With this mix, Kapoor’s designs land somewhere between a fearless use of colour and print and the new-age genderless clothing, one that flourishes in easy-fits and a play on proportions and graphics. On how being Indian informs his overall global path, Kapoor says, “There is so much the country has to offer — our rich heritage, technical know-how and skilled craftsmen take us to great heights. And I am forever fascinated by the new things we discover along the way, including ancient wisdom and techniques that my team and I consistently translate for the contemporary system.”
His constant design evolution becomes evident with each collection. Kapoor's stronghold on global-local ideas in the menswear category throws new light on the Indian market which has been largely known for wedding couture and womenswear.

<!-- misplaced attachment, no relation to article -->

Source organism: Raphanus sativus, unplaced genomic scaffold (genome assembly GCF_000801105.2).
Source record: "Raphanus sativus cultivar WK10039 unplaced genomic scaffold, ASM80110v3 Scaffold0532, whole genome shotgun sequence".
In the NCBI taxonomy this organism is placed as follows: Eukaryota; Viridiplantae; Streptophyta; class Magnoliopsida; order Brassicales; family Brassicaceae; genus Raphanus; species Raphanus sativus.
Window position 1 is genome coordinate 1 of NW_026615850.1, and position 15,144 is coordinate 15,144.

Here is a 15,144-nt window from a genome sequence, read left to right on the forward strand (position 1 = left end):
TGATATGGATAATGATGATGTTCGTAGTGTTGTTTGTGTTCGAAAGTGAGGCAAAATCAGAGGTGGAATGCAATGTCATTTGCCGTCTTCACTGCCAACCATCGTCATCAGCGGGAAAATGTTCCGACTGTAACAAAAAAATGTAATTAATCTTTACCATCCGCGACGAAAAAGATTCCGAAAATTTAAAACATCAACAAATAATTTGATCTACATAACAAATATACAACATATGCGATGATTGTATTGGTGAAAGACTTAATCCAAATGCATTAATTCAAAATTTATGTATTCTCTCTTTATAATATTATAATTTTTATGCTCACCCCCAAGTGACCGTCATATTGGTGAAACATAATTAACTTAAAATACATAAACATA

For Kapoor, fashion has mostly been about ideologies — be it through crafts or storytelling. “I would not hold a designer responsible for the representation of craft. I would keep it individualistic. However, it would naturally flow in your thought process but one may not abide by it if it is not their preferred language,” he shares.
While one might take the language of clothing as a drive for visual enhancement, the designer views it as a medium to support one’s psychological and spiritual growth. Mindfulness and mental well-being remain at the core of his collections. “The feel-good factor and the psychological impact that clothes bring to our minds are key to each of our creations,” tells Kapoor. The merry interplay of high couture, streetwear and one that blurs gender-specific designs brings forth an empowered aesthetic, “through colour, surface and texture we can seamlessly alter the inner experience through the outer appearance”.
For now, the designer is basking in the happiness that his collection turned out as envisioned and is positive about market traction. “You know, lots of dreaming and clarity of thought alone can make magic. At the end of the day, we want to feel good,” Kapoor concludes.